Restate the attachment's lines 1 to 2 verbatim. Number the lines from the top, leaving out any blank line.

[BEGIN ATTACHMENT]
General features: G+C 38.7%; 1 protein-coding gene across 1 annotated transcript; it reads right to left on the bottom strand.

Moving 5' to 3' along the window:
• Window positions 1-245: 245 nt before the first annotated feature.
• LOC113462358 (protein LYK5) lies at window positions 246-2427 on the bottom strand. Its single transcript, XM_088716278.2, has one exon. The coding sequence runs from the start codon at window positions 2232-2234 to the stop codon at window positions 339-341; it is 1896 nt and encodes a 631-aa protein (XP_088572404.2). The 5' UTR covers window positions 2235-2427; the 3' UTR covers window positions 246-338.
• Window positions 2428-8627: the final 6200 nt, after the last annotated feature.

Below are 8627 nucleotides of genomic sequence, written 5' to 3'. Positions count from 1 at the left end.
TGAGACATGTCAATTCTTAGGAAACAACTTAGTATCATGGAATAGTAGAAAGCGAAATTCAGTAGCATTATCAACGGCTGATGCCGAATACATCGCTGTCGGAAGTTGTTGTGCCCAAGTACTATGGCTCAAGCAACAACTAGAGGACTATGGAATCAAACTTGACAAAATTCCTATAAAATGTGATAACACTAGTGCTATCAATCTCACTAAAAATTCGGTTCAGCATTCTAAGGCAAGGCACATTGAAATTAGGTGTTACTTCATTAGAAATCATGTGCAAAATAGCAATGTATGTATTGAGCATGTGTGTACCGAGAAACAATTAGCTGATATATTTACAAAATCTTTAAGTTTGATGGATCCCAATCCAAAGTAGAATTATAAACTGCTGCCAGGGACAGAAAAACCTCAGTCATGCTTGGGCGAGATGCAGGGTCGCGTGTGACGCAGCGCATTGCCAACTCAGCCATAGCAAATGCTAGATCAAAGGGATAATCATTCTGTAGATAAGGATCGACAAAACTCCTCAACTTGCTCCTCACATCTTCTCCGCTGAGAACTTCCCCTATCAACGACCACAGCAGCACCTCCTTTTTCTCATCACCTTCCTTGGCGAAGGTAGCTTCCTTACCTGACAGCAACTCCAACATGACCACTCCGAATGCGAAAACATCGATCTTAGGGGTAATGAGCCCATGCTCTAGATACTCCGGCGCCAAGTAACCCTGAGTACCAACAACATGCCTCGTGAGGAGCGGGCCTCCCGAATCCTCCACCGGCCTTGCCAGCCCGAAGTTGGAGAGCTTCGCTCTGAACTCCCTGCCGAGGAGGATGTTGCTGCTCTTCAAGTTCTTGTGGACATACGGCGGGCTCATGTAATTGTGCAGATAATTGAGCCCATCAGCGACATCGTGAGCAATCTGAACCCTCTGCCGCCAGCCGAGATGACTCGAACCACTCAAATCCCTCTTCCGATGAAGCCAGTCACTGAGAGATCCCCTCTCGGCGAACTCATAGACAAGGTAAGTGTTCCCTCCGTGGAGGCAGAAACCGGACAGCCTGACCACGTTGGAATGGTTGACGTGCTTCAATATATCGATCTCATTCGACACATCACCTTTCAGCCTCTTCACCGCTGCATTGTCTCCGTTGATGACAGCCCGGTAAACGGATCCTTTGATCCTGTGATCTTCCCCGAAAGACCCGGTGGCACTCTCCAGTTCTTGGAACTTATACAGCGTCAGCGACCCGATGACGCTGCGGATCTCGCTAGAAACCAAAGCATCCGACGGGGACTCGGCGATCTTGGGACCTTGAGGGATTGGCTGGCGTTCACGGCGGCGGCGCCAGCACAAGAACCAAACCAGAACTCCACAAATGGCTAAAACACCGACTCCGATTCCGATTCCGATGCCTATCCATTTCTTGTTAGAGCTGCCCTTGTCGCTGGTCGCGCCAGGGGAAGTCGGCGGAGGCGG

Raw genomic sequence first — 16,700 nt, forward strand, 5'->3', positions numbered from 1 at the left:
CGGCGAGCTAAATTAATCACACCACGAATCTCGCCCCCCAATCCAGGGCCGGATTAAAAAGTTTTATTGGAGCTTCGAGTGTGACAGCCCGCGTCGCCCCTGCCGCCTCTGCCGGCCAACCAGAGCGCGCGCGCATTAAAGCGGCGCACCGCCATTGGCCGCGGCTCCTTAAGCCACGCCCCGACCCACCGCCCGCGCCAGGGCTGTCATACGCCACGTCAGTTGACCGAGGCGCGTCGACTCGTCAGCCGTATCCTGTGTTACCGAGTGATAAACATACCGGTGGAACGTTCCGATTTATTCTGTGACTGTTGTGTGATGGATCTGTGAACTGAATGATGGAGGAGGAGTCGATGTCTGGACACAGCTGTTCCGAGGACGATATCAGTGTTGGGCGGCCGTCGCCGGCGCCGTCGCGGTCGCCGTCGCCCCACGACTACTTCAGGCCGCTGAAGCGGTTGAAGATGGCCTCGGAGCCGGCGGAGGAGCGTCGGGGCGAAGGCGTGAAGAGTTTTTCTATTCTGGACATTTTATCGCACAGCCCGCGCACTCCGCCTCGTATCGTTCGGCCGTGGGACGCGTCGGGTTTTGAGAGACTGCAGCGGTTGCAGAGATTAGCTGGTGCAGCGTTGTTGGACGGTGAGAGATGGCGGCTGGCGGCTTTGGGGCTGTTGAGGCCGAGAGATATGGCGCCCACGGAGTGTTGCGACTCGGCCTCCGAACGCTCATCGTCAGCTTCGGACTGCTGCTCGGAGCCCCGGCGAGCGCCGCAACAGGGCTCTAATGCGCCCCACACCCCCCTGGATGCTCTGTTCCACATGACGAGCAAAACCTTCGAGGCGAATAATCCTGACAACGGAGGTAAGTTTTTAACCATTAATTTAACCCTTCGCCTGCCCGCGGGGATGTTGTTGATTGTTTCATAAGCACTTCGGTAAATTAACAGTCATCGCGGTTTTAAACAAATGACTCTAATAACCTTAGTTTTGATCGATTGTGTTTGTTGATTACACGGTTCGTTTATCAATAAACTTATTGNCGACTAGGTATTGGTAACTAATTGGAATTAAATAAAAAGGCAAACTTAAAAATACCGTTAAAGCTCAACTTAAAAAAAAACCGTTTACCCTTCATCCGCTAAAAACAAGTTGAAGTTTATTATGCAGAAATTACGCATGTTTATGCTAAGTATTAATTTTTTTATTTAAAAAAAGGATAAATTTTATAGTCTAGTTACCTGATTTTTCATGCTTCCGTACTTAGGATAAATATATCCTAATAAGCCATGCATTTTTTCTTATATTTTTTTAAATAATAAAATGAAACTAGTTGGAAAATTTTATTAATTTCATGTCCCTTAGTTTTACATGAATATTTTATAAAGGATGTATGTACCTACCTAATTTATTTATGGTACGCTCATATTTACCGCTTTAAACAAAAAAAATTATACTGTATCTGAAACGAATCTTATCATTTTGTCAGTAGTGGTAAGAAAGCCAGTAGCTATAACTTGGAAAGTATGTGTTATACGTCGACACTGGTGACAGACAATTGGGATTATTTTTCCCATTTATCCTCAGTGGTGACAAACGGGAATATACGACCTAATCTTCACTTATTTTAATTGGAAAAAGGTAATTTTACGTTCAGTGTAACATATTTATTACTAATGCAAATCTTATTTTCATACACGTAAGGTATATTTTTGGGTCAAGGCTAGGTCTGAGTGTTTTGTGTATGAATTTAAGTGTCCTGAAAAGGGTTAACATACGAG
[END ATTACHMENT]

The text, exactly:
General features: G+C 38.7%; 1 protein-coding gene across 1 annotated transcript; it reads right to left on the bottom strand.

Moving 5' to 3' along the window: